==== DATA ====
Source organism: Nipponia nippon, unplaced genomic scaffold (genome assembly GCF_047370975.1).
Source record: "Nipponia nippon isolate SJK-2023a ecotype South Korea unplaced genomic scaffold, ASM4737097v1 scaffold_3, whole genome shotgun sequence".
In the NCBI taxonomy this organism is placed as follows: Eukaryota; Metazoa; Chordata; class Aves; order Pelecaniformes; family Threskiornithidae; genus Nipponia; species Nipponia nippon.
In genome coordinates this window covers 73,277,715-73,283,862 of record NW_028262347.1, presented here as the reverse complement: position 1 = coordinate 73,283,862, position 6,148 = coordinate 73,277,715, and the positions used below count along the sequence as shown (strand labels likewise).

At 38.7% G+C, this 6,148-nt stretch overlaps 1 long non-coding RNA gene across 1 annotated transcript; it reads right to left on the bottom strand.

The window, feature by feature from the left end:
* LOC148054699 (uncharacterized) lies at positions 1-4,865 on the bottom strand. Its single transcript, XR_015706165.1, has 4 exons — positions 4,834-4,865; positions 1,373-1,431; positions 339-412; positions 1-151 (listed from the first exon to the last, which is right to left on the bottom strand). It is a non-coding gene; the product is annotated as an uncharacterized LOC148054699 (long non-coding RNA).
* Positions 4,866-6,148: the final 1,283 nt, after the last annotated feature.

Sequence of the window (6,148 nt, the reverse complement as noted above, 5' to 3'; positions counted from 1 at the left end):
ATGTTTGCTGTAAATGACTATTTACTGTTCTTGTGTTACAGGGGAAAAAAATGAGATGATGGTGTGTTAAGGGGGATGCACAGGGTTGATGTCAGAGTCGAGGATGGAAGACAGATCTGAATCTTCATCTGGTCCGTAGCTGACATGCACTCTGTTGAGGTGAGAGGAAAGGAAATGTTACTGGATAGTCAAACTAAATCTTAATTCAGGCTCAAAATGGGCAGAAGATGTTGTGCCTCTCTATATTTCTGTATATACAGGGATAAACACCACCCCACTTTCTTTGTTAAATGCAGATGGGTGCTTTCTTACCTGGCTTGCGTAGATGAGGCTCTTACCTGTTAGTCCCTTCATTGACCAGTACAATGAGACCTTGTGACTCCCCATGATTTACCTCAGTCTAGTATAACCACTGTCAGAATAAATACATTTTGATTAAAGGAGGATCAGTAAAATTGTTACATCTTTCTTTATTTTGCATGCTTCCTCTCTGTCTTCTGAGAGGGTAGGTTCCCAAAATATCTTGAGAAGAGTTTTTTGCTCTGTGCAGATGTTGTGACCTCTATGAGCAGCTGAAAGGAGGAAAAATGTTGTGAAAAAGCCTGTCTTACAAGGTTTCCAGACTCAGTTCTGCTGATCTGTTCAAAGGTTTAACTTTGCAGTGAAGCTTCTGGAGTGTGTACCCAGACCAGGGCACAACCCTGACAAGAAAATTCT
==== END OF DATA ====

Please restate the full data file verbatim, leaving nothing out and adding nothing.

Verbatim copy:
Source organism: Nipponia nippon, unplaced genomic scaffold (genome assembly GCF_047370975.1).
Source record: "Nipponia nippon isolate SJK-2023a ecotype South Korea unplaced genomic scaffold, ASM4737097v1 scaffold_3, whole genome shotgun sequence".
In the NCBI taxonomy this organism is placed as follows: Eukaryota; Metazoa; Chordata; class Aves; order Pelecaniformes; family Threskiornithidae; genus Nipponia; species Nipponia nippon.
In genome coordinates this window covers 73,277,715-73,283,862 of record NW_028262347.1, presented here as the reverse complement: position 1 = coordinate 73,283,862, position 6,148 = coordinate 73,277,715, and the positions used below count along the sequence as shown (strand labels likewise).

At 38.7% G+C, this 6,148-nt stretch overlaps 1 long non-coding RNA gene across 1 annotated transcript; it reads right to left on the bottom strand.

The window, feature by feature from the left end:
* LOC148054699 (uncharacterized) lies at positions 1-4,865 on the bottom strand. Its single transcript, XR_015706165.1, has 4 exons — positions 4,834-4,865; positions 1,373-1,431; positions 339-412; positions 1-151 (listed from the first exon to the last, which is right to left on the bottom strand). It is a non-coding gene; the product is annotated as an uncharacterized LOC148054699 (long non-coding RNA).
* Positions 4,866-6,148: the final 1,283 nt, after the last annotated feature.

Sequence of the window (6,148 nt, the reverse complement as noted above, 5' to 3'; positions counted from 1 at the left end):
ATGTTTGCTGTAAATGACTATTTACTGTTCTTGTGTTACAGGGGAAAAAAATGAGATGATGGTGTGTTAAGGGGGATGCACAGGGTTGATGTCAGAGTCGAGGATGGAAGACAGATCTGAATCTTCATCTGGTCCGTAGCTGACATGCACTCTGTTGAGGTGAGAGGAAAGGAAATGTTACTGGATAGTCAAACTAAATCTTAATTCAGGCTCAAAATGGGCAGAAGATGTTGTGCCTCTCTATATTTCTGTATATACAGGGATAAACACCACCCCACTTTCTTTGTTAAATGCAGATGGGTGCTTTCTTACCTGGCTTGCGTAGATGAGGCTCTTACCTGTTAGTCCCTTCATTGACCAGTACAATGAGACCTTGTGACTCCCCATGATTTACCTCAGTCTAGTATAACCACTGTCAGAATAAATACATTTTGATTAAAGGAGGATCAGTAAAATTGTTACATCTTTCTTTATTTTGCATGCTTCCTCTCTGTCTTCTGAGAGGGTAGGTTCCCAAAATATCTTGAGAAGAGTTTTTTGCTCTGTGCAGATGTTGTGACCTCTATGAGCAGCTGAAAGGAGGAAAAATGTTGTGAAAAAGCCTGTCTTACAAGGTTTCCAGACTCAGTTCTGCTGATCTGTTCAAAGGTTTAACTTTGCAGTGAAGCTTCTGGAGTGTGTACCCAGACCAGGGCACAACCCTGACAAGAAAATTCT